Report suggests potential environmental danger of rising global demand for cooling

The environmental challenge caused by booming global demand for cooling could be far greater than previously thought. That is the finding of a new report by Dearman, a clean cold and power technology company.
This report indicates that due to changing demographics, particularly in Asia, the number of refrigerated vehicles on the road could feasibly reach 15.5 million by 2025—up from fewer than 3 million in 2013.
If changing demographics have the most dramatic foreseeable effect, then this number could be as high as 18 million refrigerated vehicles on the road by 2025—double previous estimates.
This rapid expansion in cold transportation reflects the growth of more affluent lifestyles among increasingly wealthy, urbanized populations in nations such as India and China. As these populations grow, it’s necessary to install cold chains to ensure more food reaches consumers in good condition. It is also an indicator of much broader demand for cooling as economies grow and nations address issues such as food loss and public health.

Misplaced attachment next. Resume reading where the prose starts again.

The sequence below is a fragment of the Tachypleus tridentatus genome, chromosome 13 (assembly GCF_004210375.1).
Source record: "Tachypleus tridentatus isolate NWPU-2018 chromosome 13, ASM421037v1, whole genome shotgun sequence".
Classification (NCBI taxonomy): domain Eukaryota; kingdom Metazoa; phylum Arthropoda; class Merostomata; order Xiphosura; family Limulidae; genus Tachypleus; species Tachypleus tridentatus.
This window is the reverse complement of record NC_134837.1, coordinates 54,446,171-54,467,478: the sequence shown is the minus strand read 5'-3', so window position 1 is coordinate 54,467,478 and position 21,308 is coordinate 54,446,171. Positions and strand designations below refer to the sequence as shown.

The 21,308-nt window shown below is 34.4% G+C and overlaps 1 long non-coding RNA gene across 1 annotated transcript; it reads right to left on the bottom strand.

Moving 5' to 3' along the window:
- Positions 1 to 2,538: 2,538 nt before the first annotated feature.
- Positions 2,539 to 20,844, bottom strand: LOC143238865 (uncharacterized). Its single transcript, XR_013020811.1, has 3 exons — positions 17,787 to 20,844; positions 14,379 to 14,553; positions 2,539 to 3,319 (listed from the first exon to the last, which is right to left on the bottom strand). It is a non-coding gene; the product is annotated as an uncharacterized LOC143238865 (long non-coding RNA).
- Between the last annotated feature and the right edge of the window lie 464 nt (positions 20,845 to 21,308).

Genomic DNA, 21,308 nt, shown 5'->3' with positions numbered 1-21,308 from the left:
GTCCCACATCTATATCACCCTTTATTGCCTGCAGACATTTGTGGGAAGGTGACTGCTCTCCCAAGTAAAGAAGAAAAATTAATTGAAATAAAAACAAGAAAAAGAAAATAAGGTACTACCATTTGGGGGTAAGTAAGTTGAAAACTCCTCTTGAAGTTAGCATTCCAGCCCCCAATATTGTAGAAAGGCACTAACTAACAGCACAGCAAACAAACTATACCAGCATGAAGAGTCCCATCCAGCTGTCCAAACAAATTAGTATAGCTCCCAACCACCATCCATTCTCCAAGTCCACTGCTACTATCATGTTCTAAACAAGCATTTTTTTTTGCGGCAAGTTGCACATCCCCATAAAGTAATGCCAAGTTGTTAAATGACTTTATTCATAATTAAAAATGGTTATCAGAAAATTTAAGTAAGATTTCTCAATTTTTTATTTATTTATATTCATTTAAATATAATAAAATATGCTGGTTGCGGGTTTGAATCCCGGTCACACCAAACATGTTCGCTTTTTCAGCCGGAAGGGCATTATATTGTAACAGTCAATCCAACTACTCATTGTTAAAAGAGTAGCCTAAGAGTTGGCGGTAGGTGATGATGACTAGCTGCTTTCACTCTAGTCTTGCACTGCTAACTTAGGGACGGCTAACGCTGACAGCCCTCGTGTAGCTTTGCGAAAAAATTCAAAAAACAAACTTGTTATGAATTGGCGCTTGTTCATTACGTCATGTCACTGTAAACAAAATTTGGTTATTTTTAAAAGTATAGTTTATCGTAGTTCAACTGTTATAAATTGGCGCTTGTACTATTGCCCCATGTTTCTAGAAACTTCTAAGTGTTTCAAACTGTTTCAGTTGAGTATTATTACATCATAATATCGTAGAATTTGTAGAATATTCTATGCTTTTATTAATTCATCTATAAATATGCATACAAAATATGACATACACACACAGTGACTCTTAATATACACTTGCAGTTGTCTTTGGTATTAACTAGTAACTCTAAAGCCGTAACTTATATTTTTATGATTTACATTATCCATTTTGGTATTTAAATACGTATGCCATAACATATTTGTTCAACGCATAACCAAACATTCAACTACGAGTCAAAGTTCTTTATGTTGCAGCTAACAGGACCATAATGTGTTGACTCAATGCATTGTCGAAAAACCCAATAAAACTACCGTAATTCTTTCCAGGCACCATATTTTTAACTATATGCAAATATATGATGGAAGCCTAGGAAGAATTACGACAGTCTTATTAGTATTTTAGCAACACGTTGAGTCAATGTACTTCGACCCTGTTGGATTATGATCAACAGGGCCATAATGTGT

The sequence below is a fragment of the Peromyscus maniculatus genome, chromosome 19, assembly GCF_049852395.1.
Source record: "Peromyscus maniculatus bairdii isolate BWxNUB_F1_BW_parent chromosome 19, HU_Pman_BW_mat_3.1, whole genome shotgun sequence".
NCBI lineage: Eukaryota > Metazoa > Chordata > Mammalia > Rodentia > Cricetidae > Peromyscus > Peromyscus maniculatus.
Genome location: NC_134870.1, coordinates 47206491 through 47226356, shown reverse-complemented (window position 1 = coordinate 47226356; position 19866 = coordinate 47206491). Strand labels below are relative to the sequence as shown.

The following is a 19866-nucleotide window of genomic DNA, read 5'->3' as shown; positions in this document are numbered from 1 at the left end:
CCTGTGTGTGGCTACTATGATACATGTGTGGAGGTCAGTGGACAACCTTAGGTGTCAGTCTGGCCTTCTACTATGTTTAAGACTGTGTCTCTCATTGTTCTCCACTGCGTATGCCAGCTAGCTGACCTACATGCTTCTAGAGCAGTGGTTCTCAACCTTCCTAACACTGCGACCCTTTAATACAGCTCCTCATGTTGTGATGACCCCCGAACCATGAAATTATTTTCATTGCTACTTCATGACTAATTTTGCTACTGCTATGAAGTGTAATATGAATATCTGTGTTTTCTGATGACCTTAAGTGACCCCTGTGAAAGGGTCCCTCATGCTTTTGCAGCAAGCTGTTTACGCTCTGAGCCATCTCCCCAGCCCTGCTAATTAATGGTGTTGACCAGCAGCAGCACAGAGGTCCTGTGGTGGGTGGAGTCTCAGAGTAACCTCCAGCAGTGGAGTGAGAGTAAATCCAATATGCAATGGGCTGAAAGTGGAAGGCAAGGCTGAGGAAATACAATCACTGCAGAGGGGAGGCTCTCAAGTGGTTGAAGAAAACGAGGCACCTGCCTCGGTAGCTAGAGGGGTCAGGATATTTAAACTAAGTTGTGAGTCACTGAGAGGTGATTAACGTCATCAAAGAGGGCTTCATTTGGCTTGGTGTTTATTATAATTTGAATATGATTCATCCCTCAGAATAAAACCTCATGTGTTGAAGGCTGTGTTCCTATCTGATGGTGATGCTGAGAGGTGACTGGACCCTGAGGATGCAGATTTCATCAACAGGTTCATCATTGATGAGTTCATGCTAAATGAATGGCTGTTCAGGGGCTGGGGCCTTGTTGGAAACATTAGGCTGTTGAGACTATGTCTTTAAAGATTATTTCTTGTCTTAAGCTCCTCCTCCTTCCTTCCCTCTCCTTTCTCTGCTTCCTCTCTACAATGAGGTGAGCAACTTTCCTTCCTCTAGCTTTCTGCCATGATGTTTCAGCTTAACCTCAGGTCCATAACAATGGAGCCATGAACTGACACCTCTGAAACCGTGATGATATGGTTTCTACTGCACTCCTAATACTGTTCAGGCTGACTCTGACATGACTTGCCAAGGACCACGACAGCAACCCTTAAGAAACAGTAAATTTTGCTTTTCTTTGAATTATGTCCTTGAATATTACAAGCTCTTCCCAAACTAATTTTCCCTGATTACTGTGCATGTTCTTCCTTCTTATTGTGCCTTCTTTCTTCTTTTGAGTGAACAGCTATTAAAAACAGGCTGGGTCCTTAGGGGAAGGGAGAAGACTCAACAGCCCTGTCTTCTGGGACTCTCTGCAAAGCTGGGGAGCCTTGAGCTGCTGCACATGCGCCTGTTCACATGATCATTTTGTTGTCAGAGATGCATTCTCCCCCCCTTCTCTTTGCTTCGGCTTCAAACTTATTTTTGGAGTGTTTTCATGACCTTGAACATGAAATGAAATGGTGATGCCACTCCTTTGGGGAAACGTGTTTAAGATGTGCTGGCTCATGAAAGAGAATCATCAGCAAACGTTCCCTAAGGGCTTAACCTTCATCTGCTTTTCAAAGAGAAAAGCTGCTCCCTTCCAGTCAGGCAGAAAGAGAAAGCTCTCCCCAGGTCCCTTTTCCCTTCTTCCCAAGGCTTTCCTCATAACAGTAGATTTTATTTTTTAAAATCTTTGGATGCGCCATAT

But if this growth in demand occurs without new technologies being introduced, the environmental effects could be devastating. A conventional diesel-powered transport refrigeration unit, which keeps a refrigerated vehicle cold, can emit up to six times as much NOx and up to 29 times as much particulate matter as a modern diesel HGV engine.
Commenting on the report, Pawanexh Kohli, chief advisor and chief executive officer, National Centre for Cold-Chain Development, India, said, “Globally, civilization has reached a tipping point where our capacity to feed our growing numbers is of serious and increasing concern. Science has enabled us to increase food production, but much of what we produce perishes before it can reach the people we need to feed.
“It has therefore become imperative that mankind fully grasps and controls clean cold energy so our species can continue to thrive and prosper,” Kohli said. “The need to develop cold-chain connectivity is, if anything, more important in India than elsewhere. India is the single-largest concentration of vegetarians, and cold-chain is the only viable mode of delivering fresh foods to our consumers, the bridge between farms and consumers over vast distances.”
This report follows recent studies by IMechE (A Tank of Cold: Cleantech Leapfrog to a More Food-Secure World) and the Carbon Trust (The Emerging Cold Economy). These reports also address the rapidly growing future demand for cooling, along with the opportunity to establish a new industry to provide alternative clean cold technologies.
The Dearman transport refrigeration system, an alternative to highly polluting transport refrigeration units, is undergoing on-vehicle testing, and is performing well. Commercial field trials are set to begin later in 2015.
Access www.dearmanengine.com to obtain a downloadable copy of the new report.

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